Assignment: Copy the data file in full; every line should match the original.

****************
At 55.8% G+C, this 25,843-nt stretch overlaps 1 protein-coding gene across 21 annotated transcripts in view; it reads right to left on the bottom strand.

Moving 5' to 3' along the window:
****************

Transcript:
At 55.8% G+C, this 25,843-nt stretch overlaps 1 protein-coding gene across 21 annotated transcripts in view; it reads right to left on the bottom strand.

Moving 5' to 3' along the window: